Sylvia Sage: What is mindfulness practice and why should we welcome it into the workplace?

Stress has become one of the great epidemics of our age. Bupa figures show that nearly 12 million working days are lost to stress every year.

The damaging impact of stress on mental and physical health is now well documented, with stress linked to dozens of conditions, including depression, anxiety, obesity, heart disease, diabetes and gastrointestinal problems.

Bupa figures show that half a million people in the UK suffer from work-related stress to a level that is making them ill.

And stress can be contagious, triggering negative behaviour patterns that impact everyone within an organisation.

This inevitably has a huge impact upon performance. According to the Centre for Mental Health, absence due to stress and mental illness alone costs UK companies c. £26 billion each year.

One classic symptom of stress and anxiety is the inability to focus on a set task. Distracting thoughts get in the way, causing people to skip ineffectually between activities. This inefficient way of working fuels further worry and stress, as the volume of work grows – leading to a spiral of stress and ineffectiveness.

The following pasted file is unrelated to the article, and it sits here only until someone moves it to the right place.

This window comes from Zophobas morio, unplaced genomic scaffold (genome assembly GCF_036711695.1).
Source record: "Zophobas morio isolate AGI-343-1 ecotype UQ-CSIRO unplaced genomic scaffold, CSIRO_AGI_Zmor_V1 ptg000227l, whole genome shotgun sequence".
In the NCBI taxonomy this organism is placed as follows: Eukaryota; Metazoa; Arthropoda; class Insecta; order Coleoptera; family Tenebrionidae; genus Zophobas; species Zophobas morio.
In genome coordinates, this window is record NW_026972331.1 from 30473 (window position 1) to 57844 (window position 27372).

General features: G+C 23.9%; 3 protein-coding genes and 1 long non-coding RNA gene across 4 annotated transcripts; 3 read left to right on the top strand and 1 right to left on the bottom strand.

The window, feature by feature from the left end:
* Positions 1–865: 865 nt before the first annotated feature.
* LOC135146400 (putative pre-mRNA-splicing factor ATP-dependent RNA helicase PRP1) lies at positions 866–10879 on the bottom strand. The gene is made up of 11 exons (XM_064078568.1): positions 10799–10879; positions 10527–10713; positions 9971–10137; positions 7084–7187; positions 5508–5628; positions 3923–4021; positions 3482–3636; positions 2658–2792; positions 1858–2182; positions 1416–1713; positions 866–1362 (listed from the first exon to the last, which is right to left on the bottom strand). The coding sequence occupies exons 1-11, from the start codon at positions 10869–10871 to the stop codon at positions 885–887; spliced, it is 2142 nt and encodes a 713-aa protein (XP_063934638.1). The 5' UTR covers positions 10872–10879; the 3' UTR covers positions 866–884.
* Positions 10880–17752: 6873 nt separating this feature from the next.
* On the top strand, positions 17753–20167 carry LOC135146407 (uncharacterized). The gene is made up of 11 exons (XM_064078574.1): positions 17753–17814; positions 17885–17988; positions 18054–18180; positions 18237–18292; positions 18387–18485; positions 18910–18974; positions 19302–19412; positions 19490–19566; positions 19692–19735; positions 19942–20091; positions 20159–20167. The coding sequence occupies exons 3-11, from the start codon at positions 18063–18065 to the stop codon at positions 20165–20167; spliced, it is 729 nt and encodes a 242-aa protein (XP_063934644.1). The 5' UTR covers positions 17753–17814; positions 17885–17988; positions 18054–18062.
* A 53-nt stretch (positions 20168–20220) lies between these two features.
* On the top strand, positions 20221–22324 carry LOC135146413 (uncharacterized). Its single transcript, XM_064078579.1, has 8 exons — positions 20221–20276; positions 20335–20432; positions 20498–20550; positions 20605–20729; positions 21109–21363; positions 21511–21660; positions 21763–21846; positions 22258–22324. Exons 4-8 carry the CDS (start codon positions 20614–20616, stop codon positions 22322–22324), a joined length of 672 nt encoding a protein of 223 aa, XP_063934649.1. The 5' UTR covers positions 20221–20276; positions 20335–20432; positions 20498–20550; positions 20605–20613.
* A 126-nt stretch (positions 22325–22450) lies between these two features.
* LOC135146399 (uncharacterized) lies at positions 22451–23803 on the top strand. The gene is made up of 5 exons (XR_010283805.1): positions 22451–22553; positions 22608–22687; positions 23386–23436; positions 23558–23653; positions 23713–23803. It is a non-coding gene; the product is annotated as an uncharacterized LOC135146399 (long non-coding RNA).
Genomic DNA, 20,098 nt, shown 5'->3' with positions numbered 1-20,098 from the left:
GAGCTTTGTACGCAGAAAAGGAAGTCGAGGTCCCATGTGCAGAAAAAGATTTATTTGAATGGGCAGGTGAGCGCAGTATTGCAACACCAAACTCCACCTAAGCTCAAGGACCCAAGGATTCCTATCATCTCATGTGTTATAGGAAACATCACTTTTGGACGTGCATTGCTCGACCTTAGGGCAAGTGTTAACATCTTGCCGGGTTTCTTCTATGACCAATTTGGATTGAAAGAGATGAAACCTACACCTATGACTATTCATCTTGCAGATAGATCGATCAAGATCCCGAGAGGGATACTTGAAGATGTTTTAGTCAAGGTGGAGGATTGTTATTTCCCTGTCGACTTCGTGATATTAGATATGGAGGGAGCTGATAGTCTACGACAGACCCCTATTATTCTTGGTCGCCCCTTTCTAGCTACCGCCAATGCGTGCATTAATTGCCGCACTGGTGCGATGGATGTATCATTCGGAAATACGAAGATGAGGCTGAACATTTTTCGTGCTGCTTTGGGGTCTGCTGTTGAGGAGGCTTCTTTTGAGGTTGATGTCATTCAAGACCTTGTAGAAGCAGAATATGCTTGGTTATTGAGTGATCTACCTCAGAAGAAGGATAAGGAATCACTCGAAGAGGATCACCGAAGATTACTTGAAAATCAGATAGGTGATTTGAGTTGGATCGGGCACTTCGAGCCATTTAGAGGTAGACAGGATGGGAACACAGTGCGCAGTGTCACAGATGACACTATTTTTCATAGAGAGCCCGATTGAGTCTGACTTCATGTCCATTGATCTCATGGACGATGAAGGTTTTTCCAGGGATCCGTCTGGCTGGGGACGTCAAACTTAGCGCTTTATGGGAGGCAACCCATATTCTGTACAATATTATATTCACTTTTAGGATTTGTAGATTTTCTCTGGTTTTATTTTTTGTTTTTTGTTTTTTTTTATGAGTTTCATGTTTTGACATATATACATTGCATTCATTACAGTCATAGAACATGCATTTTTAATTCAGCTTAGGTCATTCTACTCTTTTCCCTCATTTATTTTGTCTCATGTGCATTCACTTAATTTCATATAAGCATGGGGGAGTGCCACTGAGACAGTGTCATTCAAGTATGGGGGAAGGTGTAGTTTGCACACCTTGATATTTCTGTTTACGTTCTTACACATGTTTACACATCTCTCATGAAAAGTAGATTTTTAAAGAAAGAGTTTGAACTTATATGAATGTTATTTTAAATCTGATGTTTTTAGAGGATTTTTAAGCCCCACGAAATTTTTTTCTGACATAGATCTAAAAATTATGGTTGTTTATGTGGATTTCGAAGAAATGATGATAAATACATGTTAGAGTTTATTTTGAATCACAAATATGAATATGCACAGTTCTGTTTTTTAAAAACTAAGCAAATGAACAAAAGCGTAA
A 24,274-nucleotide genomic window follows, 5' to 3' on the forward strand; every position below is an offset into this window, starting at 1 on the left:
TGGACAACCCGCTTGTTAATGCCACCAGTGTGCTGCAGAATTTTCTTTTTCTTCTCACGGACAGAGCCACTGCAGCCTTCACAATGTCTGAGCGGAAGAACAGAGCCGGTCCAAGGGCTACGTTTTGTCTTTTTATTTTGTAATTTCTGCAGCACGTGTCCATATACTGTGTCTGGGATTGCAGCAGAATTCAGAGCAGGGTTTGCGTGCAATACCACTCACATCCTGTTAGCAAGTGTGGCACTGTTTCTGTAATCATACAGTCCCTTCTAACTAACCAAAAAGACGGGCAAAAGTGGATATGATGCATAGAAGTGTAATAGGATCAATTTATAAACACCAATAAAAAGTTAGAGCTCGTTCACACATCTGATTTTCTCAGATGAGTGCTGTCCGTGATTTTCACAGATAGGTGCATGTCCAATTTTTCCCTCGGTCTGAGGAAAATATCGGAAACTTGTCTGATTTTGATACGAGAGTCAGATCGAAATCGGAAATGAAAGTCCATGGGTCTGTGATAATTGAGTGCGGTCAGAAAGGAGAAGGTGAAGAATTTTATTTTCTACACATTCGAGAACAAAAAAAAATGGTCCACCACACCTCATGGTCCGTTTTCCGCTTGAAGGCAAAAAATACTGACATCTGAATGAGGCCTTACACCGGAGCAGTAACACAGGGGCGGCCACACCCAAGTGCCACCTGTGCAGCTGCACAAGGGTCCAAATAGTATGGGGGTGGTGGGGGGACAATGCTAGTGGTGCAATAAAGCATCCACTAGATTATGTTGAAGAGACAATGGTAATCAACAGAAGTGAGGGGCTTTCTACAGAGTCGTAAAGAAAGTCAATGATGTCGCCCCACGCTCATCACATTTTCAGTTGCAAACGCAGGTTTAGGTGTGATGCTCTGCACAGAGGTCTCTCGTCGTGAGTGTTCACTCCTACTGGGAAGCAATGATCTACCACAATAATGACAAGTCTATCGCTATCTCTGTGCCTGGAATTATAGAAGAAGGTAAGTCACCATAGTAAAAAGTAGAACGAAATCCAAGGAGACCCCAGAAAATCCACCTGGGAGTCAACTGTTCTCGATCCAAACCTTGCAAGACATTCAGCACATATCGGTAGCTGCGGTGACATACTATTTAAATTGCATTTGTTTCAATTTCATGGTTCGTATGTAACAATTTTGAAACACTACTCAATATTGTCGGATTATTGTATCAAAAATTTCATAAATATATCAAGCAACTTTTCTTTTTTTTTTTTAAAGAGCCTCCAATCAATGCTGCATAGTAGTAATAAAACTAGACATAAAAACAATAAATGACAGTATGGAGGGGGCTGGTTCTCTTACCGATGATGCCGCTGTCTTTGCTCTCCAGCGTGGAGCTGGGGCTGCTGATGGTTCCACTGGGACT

Mindfulness practice can help.

But what is it?

A contemplative practice, mindfulness is historically part of the Hindu, Daoist, Buddhist, Christian, Muslim, Jewish and other religious traditions.

The early practice of Buddhism in the West was inspired by Thich Nhat Hanh, a Vietnamese Buddhist monk and peace activist.

Jon Kabat-Zinn incorporated Buddhist mindfulness into his research on stress reduction at UMass Medical School.

The research into relapse prevention in depression of Zindel Segal, John Teasdale and Mark Williams led to the birth of mindfulness-based cognitive therapy (MBCT) in the early 1990s.

The Oxford Mindfulness Centre was founded at Oxford University’s department of Psychiatry in 2008.

In ‘Mindfulness – a practical guide to finding peace in a frantic world’, Professor Mark Williams and Danny Penman stress that mindfulness is a practice, a way of being, which unfolds over time, not merely a technique or skill. It requires commitment and wholehearted engagement.

Mindfulness means ‘compassionate and lucid awareness, a sense of knowing what is happening in the external and internal world as it is happening’.

Most of us are more used to mindlessness–when we are not really conscious of what is going on, when we are on ‘auto-pilot’ and more liable to make mistakes.

With practice, mindfulness helps people to become aware of and manage their reactions, to pause and offer a more considered response to a given situation – and this can be hugely valuable in the workplace.

What is it not?

Mindfulness is not about controlling our thoughts. It is about stepping back, being aware of them, and not allowing them to automatically control us.

Mindfulness meditation is not religion – it is a form of mental training.